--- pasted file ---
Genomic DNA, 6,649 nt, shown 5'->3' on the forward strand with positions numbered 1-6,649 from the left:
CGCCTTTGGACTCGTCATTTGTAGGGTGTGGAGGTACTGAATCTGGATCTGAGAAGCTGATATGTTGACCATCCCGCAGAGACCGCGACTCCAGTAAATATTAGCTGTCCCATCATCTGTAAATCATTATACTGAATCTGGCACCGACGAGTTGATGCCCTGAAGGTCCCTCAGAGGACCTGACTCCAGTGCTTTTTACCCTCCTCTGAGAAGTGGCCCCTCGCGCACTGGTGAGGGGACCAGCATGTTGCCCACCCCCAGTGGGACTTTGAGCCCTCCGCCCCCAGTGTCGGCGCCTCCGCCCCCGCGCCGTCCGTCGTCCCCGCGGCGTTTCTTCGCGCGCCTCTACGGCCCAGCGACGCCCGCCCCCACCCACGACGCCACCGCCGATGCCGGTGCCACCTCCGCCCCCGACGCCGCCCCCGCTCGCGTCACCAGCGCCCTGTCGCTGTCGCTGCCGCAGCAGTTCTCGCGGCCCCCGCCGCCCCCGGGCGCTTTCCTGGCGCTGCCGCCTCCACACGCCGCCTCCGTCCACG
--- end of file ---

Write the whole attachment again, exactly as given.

Genomic DNA, 6,649 nt, shown 5'->3' on the forward strand with positions numbered 1-6,649 from the left:
CGCCTTTGGACTCGTCATTTGTAGGGTGTGGAGGTACTGAATCTGGATCTGAGAAGCTGATATGTTGACCATCCCGCAGAGACCGCGACTCCAGTAAATATTAGCTGTCCCATCATCTGTAAATCATTATACTGAATCTGGCACCGACGAGTTGATGCCCTGAAGGTCCCTCAGAGGACCTGACTCCAGTGCTTTTTACCCTCCTCTGAGAAGTGGCCCCTCGCGCACTGGTGAGGGGACCAGCATGTTGCCCACCCCCAGTGGGACTTTGAGCCCTCCGCCCCCAGTGTCGGCGCCTCCGCCCCCGCGCCGTCCGTCGTCCCCGCGGCGTTTCTTCGCGCGCCTCTACGGCCCAGCGACGCCCGCCCCCACCCACGACGCCACCGCCGATGCCGGTGCCACCTCCGCCCCCGACGCCGCCCCCGCTCGCGTCACCAGCGCCCTGTCGCTGTCGCTGCCGCAGCAGTTCTCGCGGCCCCCGCCGCCCCCGGGCGCTTTCCTGGCGCTGCCGCCTCCACACGCCGCCTCCGTCCACG